Why Web widgets will invade your TV
Web widgets bring Internet perks to the biggest screen in most people’s homes.
The Internet revolution may finally be televised.Skip to next paragraph
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Innocuous little software applications, popularly known as “widgets,” may turn out to be the back door to your TV screen that Internet companies have been waiting for.
For more than a decade, businesses have been trying to make the Internet available on the largest screen in most homes. In 1996, Time Warner offered WebTV, which failed to find an audience and folded. Even today, projects like Hewlett Packard’s MediaSmart (2006) and Apple TV (2007) have yet to win over large numbers of viewers, hampered by complicated setups or limited programming choices.
Widgets promise to bring the perks of the Internet to TV screens, using a familiar remote control instead of a computer mouse.
All indications are that widgets are going to “move very quickly to a great many of the TVs being sold in the next few years – if not all of them,” says Kurt Scherf, vice president and principal analyst at Parks Associates, a market research firm in Dallas that specializes in emerging consumer technologies.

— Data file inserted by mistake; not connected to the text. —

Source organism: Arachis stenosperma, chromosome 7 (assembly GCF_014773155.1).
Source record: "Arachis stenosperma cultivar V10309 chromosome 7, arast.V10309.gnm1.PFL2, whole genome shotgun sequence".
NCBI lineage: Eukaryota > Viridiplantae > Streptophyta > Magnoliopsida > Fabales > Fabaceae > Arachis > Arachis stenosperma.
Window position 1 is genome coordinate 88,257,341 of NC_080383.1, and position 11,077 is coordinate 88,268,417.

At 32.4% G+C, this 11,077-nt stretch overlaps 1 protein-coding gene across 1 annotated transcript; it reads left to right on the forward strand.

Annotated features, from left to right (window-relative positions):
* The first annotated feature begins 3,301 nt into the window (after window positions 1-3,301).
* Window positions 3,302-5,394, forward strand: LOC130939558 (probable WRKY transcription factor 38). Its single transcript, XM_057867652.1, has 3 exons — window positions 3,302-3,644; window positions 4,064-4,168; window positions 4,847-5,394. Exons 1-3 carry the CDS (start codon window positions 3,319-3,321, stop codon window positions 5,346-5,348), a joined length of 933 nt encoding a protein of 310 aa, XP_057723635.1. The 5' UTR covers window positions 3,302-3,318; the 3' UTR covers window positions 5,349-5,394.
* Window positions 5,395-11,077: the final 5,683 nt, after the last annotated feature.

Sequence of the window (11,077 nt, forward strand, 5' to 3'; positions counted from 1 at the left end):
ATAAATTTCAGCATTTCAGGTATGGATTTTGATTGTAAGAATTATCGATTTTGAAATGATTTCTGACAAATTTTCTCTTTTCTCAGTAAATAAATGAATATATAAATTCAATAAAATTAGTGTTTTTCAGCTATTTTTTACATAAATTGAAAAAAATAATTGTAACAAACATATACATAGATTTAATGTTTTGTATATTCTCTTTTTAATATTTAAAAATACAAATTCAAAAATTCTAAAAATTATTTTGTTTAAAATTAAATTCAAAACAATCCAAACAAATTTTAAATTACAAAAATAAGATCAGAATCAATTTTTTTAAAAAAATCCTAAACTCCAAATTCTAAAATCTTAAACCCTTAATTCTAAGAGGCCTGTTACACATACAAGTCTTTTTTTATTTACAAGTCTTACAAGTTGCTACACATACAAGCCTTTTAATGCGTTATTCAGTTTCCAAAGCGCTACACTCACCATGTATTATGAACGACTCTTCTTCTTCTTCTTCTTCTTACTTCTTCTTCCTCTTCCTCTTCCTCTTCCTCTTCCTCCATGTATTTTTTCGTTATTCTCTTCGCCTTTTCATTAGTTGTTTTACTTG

What’s changed? Unlike a decade ago, most households now have broadband Internet service, meaning people already have the ability to stream high-quality Internet data, including video, to their computers. In many cases, these broadband connections are provided by the same company that pipes cable television into homes.
At the same time, more and more consumers are becoming familiar with downloading and using “apps,” or widgets, on their cellphones or laptops. Apple’s iPhone alone offers thousands of apps that add useful or fun functions to that mobile phone.
TV widgets – small, useful programs and icons that appear along the bottom or side of a television screen – perform similar functions. They might give information about news, weather, sports, or stocks – or link to popular social-networking sites such as Twitter, Facebook, MySpace, or the photo-sharing website Flickr.
TV manufacturers seem bullish on the idea. Sony, Samsung, and LG already offer TV sets capable of displaying widgets and linking to the Internet. Vizio, a low-cost HDTV brand, will follow shortly, and set a new standard by offering a small pullout keyboard inside its remote. Vizio will also build in Wi-Fi capability, meaning no wiring will be needed to connect the TV to the Internet.
About 400,000 TVs sold in the US this year will be Web-enabled. But by 2013, about 13.8 million TV sets in US households will be Web-enabled, says a study from Parks Associates.